Klotz v Funk 2019 BCSC 817 dismissed the wills variation claim of a 78-year-old widower and found that the bequest to him of a life interest in the deceased’s one half interest in the matrimonial home was a sufficient provision for him.
It was a second marriage for the plaintiff and third for the deceased. Their marriage like relationship was 20 years in duration.
The estate of the deceased consisted of a one half interest in the former matrimonial home with a value of $357,000 as of death.
The parties owned a number of properties both separately and together, both prior to and during their relationship.
The three defendants were adult children of the deceased from relationships.
The deceased had sold the home she owned in Florida prior to purchasing the subject home in 2010 with the contribution of approximately $100,000.
Prior to her death the deceased made arrangements to transfer approximately $80,000 her children and grandchildren.
The parties ultimately designed and built their matrimonial home in Surrey with the plaintiff contributing the majority of the costs for the construction.
Initially the property was put solely in the name of the plaintiff, but after one year was transferred into joint tenancy with the deceased who paid no consideration for her interest.
Upon learning that she had terminal cancer the deceased severed the joint tenancy, so that the plaintiff and the deceased became tenants-in-common.
The court found that the deceased met both her legal and moral obligations that she owed to the deceased by leaving him the life interest in her half of the matrimonial home.
The court was also satisfied that the provisions of her will were well within societies reasonable expectations of what a judicious person would do in the circumstances, by reference to contemporary community standards . The court cited the leading decision of Tataryn v Tataryn (1994) 2 SCR 807 at 821.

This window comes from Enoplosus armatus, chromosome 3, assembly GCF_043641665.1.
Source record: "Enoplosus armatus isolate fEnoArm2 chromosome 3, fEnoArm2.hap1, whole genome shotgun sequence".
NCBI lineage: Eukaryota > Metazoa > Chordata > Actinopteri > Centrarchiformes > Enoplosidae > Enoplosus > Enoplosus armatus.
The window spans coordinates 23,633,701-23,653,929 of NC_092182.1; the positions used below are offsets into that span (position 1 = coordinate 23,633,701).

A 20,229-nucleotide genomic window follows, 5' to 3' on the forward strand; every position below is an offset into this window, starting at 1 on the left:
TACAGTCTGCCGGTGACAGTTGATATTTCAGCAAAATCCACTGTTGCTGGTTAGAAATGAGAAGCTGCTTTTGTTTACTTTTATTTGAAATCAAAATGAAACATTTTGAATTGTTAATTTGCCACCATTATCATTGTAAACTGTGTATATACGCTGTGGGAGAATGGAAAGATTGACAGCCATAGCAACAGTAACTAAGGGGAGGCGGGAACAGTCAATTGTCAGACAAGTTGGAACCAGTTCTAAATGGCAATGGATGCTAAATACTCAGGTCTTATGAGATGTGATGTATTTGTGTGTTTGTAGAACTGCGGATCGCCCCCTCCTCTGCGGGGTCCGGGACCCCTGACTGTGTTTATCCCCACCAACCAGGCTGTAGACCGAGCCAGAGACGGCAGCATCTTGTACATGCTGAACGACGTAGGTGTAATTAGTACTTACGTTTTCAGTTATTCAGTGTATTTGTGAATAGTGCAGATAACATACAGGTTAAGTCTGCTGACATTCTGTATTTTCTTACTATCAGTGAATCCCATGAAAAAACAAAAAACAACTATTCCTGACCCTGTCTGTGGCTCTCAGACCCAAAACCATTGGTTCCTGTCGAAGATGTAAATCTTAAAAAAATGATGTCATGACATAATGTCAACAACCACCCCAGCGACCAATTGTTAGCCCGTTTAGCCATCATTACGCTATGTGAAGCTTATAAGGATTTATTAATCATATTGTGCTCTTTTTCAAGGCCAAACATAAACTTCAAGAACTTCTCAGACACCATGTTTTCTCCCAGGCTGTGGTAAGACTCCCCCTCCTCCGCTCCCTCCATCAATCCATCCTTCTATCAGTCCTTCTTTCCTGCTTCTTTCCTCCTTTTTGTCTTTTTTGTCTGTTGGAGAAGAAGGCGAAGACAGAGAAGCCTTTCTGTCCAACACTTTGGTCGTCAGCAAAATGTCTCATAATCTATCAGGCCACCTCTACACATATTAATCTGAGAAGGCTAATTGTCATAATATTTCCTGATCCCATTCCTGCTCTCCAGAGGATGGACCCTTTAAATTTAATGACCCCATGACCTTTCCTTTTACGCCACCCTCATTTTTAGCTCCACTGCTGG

The court held that the life interest in the matrimonial home, including the potential rental income therefrom, and the plaintiff’s entitlement to remain in the home until such time as he no longer chooses to do so, resulted in a situation where there was “no or very little risk that he will never lose the roof over his head”
Rather surprisingly, the court stated that had the plaintiff wished to protect himself from severance of the joint tenancy, he could have entered into a marriage agreement to protect is now asserted interest. (This is an uncommon practice in estate and marriage agreement planning).
What was quite different about the reasoning of the justice in this decision was that after reviewing many of the leading decisions in wills variation law is that with respect to the division of property, the court referred in addition to family law decisions such as Khan v Gilbert 2019 BCCA 80:
“The appeal court referred to Jaszczewska v Kostanki 2016 BCCA 286, with respect to the principles of relative contribution in found in section 65 of the former Family Relations act that permitted the court to consider, and dividing property, circumstances relating to the acquisition, preservation, maintenance, improvement, or use of property.”
The Family Law act in section 95 (2) refers rather narrowly to career contributions and to post separation increases in value beyond market trends caused by one spouse.
The court again referred to a section 95 family law act decision Slavenova v Ranguelov 2015 BCSC 79 at para 60”
“The significant unfairness contemplated by section 95, requires much more than differing financial contributions in a relationship. Exactly equal contribution is more likely exceptional than commonplace. The new regime under the Family Law act recognizes that partners will come to a relationship in differing circumstances and accounts for those in the concept of family property and excluded property. The starting point in the division of property analysis already applies significant exclusions.”